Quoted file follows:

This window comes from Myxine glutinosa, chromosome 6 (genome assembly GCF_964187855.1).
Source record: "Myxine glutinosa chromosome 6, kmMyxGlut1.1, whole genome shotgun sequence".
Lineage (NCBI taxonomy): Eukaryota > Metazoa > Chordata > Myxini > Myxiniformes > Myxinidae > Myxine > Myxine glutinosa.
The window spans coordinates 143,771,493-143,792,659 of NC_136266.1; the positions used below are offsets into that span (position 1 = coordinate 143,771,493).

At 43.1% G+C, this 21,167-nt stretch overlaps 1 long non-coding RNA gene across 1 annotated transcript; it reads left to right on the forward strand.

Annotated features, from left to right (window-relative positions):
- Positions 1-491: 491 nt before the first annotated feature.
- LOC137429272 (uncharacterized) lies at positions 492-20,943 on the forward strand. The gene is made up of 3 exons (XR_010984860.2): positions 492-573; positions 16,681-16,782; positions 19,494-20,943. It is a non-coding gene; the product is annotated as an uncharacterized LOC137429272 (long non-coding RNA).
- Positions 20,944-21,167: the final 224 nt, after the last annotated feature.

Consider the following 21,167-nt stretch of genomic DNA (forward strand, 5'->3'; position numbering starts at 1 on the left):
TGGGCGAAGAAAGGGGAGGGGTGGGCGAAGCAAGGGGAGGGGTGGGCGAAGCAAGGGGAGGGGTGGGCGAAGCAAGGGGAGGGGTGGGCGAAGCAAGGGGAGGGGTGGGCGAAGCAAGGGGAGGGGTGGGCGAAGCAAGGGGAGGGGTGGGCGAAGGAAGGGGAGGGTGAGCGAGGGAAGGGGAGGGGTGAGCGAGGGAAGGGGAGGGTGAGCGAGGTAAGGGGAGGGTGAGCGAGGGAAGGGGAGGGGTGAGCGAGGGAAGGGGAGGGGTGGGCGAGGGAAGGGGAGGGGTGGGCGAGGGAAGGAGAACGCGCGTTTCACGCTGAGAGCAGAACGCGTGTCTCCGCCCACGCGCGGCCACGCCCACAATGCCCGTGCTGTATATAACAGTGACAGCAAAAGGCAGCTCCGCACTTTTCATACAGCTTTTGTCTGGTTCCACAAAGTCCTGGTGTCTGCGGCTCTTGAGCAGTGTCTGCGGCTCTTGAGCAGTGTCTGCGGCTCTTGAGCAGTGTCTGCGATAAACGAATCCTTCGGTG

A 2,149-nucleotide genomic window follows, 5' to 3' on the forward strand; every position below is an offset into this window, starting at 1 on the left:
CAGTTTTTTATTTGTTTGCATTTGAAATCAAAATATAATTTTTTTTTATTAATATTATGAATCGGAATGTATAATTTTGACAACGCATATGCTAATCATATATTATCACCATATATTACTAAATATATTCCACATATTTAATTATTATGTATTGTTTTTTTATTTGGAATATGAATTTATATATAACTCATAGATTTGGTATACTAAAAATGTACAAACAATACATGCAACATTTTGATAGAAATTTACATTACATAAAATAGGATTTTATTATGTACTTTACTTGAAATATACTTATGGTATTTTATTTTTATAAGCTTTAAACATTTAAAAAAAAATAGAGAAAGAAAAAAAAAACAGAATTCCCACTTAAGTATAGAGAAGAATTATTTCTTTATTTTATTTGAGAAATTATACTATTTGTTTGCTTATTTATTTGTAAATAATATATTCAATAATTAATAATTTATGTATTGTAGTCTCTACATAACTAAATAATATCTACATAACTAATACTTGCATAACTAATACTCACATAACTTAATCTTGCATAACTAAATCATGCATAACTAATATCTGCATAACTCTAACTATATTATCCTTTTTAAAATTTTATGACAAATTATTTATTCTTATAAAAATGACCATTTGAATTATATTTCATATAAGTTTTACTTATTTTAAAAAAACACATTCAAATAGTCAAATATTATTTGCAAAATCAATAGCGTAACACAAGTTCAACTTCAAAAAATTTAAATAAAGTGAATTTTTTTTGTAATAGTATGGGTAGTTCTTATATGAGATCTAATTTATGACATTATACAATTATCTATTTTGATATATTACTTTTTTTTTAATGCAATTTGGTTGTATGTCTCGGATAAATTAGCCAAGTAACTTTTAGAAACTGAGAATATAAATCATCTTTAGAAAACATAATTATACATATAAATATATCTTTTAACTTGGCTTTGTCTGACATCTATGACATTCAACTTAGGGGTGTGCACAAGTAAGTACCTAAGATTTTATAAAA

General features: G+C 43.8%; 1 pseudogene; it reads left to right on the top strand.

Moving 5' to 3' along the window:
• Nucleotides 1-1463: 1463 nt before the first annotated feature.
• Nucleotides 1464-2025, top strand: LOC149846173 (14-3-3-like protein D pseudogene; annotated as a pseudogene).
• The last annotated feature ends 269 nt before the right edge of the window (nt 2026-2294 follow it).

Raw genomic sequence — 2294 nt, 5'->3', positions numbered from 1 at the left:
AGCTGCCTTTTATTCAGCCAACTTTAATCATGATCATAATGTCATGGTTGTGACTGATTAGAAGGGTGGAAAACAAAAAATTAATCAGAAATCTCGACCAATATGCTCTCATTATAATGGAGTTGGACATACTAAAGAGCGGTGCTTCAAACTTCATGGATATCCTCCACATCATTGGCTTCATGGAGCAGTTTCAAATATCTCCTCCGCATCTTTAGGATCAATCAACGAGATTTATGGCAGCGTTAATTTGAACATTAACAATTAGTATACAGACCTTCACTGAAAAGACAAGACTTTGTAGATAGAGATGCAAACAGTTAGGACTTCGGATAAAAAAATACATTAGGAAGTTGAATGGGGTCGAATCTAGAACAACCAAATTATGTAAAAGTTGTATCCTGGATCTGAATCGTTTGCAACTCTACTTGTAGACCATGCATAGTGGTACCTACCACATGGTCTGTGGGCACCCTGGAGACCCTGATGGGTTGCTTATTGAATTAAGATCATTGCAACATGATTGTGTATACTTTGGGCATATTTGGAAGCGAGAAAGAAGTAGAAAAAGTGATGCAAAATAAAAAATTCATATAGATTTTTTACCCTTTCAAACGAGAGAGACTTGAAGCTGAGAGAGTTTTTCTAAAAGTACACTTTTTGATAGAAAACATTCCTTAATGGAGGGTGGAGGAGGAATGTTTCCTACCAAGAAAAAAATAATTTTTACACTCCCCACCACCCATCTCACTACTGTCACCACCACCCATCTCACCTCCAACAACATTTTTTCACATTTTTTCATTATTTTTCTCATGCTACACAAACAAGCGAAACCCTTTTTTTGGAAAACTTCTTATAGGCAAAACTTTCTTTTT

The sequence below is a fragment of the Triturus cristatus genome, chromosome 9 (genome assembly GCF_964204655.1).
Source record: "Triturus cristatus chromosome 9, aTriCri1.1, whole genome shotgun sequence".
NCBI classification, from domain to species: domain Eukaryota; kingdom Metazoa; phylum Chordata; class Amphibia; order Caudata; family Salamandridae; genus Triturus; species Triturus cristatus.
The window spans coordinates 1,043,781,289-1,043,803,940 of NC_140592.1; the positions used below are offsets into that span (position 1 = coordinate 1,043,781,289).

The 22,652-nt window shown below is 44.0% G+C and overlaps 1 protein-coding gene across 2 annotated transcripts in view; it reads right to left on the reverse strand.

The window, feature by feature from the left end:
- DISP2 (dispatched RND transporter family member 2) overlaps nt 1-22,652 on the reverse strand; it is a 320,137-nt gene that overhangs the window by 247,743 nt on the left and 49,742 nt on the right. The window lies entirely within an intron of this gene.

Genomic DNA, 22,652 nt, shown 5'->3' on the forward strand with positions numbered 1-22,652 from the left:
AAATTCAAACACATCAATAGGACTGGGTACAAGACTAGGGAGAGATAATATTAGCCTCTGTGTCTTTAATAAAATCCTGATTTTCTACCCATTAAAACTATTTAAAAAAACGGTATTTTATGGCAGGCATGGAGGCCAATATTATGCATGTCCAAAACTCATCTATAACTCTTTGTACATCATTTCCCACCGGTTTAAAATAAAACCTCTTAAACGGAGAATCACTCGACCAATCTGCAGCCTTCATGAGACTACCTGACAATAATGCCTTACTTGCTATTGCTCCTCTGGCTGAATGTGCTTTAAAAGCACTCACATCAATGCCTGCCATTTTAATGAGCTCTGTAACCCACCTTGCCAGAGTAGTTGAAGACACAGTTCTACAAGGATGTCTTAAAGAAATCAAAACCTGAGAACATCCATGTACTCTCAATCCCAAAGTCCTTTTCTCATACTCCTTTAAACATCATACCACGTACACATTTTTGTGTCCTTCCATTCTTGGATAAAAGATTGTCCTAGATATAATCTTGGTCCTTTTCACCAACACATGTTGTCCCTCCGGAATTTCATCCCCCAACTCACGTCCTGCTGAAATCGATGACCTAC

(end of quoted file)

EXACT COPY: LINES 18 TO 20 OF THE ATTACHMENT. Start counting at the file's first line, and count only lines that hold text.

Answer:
• The last annotated feature ends 269 nt before the right edge of the window (nt 2026-2294 follow it).

Raw genomic sequence — 2294 nt, 5'->3', positions numbered from 1 at the left:
AGCTGCCTTTTATTCAGCCAACTTTAATCATGATCATAATGTCATGGTTGTGACTGATTAGAAGGGTGGAAAACAAAAAATTAATCAGAAATCTCGACCAATATGCTCTCATTATAATGGAGTTGGACATACTAAAGAGCGGTGCTTCAAACTTCATGGATATCCTCCACATCATTGGCTTCATGGAGCAGTTTCAAATATCTCCTCCGCATCTTTAGGATCAATCAACGAGATTTATGGCAGCGTTAATTTGAACATTAACAATTAGTATACAGACCTTCACTGAAAAGACAAGACTTTGTAGATAGAGATGCAAACAGTTAGGACTTCGGATAAAAAAATACATTAGGAAGTTGAATGGGGTCGAATCTAGAACAACCAAATTATGTAAAAGTTGTATCCTGGATCTGAATCGTTTGCAACTCTACTTGTAGACCATGCATAGTGGTACCTACCACATGGTCTGTGGGCACCCTGGAGACCCTGATGGGTTGCTTATTGAATTAAGATCATTGCAACATGATTGTGTATACTTTGGGCATATTTGGAAGCGAGAAAGAAGTAGAAAAAGTGATGCAAAATAAAAAATTCATATAGATTTTTTACCCTTTCAAACGAGAGAGACTTGAAGCTGAGAGAGTTTTTCTAAAAGTACACTTTTTGATAGAAAACATTCCTTAATGGAGGGTGGAGGAGGAATGTTTCCTACCAAGAAAAAAATAATTTTTACACTCCCCACCACCCATCTCACTACTGTCACCACCACCCATCTCACCTCCAACAACATTTTTTCACATTTTTTCATTATTTTTCTCATGCTACACAAACAAGCGAAACCCTTTTTTTGGAAAACTTCTTATAGGCAAAACTTTCTTTTT